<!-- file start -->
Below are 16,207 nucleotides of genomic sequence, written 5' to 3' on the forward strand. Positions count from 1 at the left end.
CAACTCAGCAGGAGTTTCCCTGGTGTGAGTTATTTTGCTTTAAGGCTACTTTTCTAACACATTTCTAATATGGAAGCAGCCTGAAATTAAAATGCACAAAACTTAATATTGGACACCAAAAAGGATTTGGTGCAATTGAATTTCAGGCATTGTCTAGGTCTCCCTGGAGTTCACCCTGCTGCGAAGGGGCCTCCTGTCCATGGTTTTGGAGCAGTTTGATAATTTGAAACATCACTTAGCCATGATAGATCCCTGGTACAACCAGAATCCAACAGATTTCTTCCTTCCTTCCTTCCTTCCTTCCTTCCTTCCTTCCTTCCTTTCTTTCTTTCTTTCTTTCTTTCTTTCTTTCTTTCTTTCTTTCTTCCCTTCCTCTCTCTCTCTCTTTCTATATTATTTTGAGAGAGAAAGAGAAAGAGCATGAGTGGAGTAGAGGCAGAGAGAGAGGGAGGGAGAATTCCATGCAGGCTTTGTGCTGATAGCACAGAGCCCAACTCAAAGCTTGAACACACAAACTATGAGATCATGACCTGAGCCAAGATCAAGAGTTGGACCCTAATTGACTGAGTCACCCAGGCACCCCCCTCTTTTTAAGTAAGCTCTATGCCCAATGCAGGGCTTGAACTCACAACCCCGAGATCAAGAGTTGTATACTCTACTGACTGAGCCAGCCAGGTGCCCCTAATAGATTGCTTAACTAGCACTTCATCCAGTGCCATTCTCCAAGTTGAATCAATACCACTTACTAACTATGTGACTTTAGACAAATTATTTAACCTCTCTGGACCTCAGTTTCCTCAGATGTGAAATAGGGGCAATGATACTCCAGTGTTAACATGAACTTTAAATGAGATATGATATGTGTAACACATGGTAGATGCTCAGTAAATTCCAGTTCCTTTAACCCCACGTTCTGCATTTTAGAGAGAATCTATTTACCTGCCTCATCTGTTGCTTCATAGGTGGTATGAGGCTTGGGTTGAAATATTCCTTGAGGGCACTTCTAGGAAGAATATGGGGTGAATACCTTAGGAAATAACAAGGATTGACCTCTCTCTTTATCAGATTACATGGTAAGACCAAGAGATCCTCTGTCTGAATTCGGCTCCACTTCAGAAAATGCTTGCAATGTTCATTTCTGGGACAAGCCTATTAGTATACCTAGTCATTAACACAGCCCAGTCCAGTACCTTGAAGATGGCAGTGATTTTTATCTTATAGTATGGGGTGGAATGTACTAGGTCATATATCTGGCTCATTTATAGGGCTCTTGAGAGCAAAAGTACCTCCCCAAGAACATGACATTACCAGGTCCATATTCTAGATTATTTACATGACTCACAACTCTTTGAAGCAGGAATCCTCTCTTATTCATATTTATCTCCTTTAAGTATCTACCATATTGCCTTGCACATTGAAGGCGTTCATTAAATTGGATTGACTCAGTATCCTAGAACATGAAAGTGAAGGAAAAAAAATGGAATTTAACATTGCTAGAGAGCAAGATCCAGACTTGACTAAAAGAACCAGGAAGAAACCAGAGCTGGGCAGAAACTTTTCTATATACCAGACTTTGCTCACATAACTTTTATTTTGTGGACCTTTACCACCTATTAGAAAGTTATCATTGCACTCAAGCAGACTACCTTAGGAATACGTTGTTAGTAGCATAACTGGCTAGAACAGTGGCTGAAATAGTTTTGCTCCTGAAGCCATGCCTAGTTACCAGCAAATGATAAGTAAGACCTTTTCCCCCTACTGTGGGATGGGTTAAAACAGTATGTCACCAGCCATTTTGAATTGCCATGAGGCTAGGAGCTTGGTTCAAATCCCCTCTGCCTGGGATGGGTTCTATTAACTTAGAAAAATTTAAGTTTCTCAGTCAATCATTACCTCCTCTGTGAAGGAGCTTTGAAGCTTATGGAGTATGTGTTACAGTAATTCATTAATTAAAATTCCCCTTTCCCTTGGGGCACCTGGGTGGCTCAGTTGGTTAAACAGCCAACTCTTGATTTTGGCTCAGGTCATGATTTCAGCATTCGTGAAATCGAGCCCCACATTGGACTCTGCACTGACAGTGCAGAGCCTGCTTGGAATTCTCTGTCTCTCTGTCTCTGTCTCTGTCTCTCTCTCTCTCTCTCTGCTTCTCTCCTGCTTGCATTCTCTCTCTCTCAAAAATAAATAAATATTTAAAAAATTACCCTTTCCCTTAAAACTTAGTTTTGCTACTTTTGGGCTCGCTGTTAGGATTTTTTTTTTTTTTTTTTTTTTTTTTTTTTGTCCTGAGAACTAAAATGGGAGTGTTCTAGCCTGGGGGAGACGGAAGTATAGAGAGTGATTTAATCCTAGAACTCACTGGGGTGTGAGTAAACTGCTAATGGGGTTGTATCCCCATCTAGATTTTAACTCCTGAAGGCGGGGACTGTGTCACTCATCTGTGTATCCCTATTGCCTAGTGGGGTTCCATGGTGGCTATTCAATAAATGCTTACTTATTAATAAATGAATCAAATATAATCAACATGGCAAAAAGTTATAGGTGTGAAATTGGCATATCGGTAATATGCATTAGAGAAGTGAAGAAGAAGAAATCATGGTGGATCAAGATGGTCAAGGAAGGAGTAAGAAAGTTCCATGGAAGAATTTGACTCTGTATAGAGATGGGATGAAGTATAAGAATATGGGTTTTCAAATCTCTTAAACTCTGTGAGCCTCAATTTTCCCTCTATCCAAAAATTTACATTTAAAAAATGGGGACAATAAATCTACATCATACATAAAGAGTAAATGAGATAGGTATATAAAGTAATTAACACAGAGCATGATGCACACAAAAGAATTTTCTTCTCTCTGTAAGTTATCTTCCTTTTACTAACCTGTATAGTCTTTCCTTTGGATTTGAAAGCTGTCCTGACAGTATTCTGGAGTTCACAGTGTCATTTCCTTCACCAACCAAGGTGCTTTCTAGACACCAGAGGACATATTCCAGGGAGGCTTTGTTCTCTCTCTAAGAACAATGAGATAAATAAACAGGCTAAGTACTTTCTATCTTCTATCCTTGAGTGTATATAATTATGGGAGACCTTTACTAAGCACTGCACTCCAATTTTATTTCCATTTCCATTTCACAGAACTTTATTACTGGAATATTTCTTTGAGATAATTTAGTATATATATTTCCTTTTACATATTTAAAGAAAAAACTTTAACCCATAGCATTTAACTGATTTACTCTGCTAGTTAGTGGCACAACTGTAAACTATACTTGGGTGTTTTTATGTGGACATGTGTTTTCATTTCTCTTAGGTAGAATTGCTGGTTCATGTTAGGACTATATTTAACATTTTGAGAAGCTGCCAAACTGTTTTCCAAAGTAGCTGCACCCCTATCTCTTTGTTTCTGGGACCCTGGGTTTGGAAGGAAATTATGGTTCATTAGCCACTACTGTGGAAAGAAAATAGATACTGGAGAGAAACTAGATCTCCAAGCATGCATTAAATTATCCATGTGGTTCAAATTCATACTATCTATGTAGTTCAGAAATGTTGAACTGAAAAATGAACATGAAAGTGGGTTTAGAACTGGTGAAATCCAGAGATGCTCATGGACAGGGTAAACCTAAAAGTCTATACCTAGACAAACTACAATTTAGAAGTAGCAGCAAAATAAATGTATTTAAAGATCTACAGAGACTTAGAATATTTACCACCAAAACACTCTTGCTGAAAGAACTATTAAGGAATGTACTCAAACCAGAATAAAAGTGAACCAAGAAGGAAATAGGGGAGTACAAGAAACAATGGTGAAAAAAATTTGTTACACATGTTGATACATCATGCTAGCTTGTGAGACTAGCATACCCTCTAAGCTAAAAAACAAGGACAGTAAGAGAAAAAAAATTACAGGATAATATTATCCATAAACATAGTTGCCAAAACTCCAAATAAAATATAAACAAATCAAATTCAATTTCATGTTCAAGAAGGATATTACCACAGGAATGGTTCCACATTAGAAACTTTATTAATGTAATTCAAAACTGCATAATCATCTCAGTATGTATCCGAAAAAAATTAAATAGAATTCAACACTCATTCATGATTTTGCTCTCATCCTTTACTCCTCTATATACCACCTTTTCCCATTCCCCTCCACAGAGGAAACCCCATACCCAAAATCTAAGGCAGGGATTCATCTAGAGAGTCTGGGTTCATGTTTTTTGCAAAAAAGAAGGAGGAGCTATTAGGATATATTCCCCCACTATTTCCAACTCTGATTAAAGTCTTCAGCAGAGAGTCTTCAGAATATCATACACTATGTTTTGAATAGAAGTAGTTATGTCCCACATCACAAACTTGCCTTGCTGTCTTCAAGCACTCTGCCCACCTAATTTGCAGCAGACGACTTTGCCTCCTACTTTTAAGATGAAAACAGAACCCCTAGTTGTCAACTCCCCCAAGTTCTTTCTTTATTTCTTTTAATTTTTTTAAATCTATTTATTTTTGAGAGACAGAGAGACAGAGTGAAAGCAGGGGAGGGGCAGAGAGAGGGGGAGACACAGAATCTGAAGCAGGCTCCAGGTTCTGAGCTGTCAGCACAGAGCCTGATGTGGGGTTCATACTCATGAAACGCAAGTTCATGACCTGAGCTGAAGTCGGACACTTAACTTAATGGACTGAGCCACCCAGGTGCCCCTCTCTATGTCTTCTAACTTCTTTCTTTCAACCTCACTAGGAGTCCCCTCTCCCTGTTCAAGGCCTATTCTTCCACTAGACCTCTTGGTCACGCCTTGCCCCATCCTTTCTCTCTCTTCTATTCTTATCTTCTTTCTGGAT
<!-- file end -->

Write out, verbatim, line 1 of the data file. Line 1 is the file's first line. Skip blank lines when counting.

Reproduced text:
Below are 16,207 nucleotides of genomic sequence, written 5' to 3' on the forward strand. Positions count from 1 at the left end.